By Alison Smith

Students in ENG 442 are sharing their reading responses to the Major Nebraska Writers we have encountered this Fall. Alison’s post was inspired by her reading of the poetry of Ted Kooser.

Throughout this semester while reading different writers, the home has been a common theme. Home is different for every person and all the writers have expressed what they have experienced while living. The writer that will be discussed throughout this paper will be Ted Kooser, an American poet who showcases how the Great Plains is his home. In his collection  “Delights and Shadows,” he writes the many different features of the Great Plains and how different points in his life made him feel at home.

Who is Ted Kooser? It is important to note information that made the writer who he is and what inspired most of his works. Theodore J. Kooser as stated above is an American poet. He was born in 1939 on April 25th and is still living to this day at the age of 82 years old. Throughout his life, received many high honor awards for the work he created. Kooser was awarded the Pulitzer Prize in 2005. He was elected to be a part of the Poet Laureate Consultant in Poetry for the Library of Congress from 2004 until 2006. Kooser was one of the first poets of the group to select from the Great Plains. Ted Kooser is well-known after this for his different yet casual style of writing for poetry.

Lobocraspis Griseifusa

This is the tiny moth who lives on tears, 
who drinks like a deer at the gleaming pool 
at the edge of the sleeper’s eye, the touch 
of its mouth as light as a cloud’s reflection.

In your dream, a moonlit figure appears 
at your bedside and touches your face. 
He asks if he might share the poor bread 
of your sorrow. You show him the table.

The two of you talk long into the night, 
but by morning the words are forgotten. 
You awaken serene, in a sunny room, 
rubbing the dust of his wings from your eyes.

This is a poem called “Lobocraspis Griseifusa” by Ted Kooser, about a tiny moth that lives on a tear. By looking into the first lines, many different points of imagery are showcased. The first line states, “This is the tiny moth who lives on tears,”. Already we know a character of the poem and what the character needs to live. The next line gives more images, “who drinks like a deer at the gleaming pool”. A great picture is placed in the minds of the readers by comparing the moth drinking tears to a deer who drinks from a pool. The next two lines fit along together (lines three and four). “At the edge of the sleeper’s eye, the touch of its mouth as light as a cloud’s reflection.”, gives the reader more of what interacts the moth/ character experiences. The last lines show a reader how delicate and gentle the moth can be.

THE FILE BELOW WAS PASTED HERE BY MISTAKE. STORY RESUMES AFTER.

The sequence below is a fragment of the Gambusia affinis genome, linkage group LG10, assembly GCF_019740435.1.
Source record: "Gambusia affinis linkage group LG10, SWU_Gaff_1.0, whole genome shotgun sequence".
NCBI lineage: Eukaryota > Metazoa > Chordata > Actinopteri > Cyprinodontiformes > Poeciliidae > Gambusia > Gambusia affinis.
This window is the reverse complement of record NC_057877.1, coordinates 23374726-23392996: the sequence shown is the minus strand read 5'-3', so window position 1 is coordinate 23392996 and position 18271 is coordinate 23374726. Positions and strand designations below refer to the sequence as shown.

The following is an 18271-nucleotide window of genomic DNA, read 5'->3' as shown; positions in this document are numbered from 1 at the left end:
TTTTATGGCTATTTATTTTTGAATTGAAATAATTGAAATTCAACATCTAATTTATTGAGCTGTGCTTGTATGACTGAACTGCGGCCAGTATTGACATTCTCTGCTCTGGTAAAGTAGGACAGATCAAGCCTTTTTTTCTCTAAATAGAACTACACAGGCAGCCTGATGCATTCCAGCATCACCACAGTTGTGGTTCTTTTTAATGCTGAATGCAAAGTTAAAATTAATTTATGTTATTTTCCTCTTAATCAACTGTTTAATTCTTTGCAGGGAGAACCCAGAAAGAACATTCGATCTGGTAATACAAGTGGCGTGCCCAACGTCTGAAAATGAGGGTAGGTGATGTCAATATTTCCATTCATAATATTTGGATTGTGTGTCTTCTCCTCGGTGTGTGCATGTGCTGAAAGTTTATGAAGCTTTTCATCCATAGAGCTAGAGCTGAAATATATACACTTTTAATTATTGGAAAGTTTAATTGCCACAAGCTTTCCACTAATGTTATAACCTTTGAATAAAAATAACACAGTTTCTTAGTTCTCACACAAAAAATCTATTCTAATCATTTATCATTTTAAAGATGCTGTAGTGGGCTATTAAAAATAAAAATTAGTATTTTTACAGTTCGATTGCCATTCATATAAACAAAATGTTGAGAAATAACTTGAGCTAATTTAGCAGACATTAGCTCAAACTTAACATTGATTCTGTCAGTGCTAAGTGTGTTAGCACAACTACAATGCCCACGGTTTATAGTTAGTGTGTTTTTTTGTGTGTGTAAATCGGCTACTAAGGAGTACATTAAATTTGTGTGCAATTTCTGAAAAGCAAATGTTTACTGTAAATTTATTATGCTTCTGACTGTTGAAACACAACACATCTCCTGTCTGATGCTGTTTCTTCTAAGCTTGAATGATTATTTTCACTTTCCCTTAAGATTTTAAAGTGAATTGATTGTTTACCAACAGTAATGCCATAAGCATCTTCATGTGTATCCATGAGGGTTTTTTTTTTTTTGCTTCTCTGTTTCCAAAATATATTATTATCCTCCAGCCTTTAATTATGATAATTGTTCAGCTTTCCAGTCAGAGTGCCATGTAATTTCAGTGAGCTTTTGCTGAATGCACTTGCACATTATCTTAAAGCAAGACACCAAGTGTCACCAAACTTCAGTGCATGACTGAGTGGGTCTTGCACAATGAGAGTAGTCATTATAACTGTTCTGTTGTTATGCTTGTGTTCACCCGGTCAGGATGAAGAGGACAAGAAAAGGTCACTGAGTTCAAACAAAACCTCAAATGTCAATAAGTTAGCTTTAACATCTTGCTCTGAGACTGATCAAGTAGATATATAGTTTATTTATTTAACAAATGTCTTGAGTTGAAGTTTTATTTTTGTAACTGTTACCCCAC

The setting of this poem is set in a dream realm where a moth enters a human’s home. This gives us the home feeling we are looking for. In the next stanza, the readers get more information about what should be pictured. “In your dream, a moonlit figure appears at your bedside and touches your face”. This is a great way to describe a dream and see something in a daze. While sleeping nothing is clear enough to depict and Kooser explains this perfectly. “He asks if he might share the poor bread of your sorrow.”, shows readers a sad tone to the life that everyone faces. The last line is the best line in the second stanza, “You show him the table”. This line shows the person in the story welcoming the moth to the sorrow felt and sharing it.

Before moving on to that last stanza, it is crucial to discuss the second-person narrative starting in the second stanza. What is a second-person point of view? This is the form that uses you, your, and yours, not giving a name but placing it on the reader. Kooser’s thought was to use the reader as a character in the story allowing us to fill the shoes of what is taking place. This allows for a personal feeling by repeating “you” and “your” throughout the poem. These pronouns place a reader at the moment that the story is taking place.

Finally, the last stanza brings a close to this poem. “The two of you talk long into the night,”, this first line puts us at the table with the moth and talking into the early morning. The second line states, “but by morning the words are forgotten”. This conveys that the reader/ person of the story awakes from the daze of sleep and forgets what happened. “You awaken serene, in a sunny room, rubbing the dust of his wings from your eyes.”, shows us as readers that Kooser wanted the reader/ person in the story to wake up confused if this all took place or not. The dust on the eye shows that it might have been all real but it’s up to the reader to decide.

Overall, I thought this poem was so interesting. As discussed in class, this was one of his hardest poems in the book, but it held meaning for me. Since my grandfather gave me the Indian name of the white butterfly, I have noticed I see them everywhere. He told me this means it’s the people who have passed on coming to show me that they are always with me. So, in this poem I pictured my little brother coming into my dream and showing me that everything will be okay at the end of the day. I shed a tear while reading this poem by Ted Kooser, so it was important to me to share this story.


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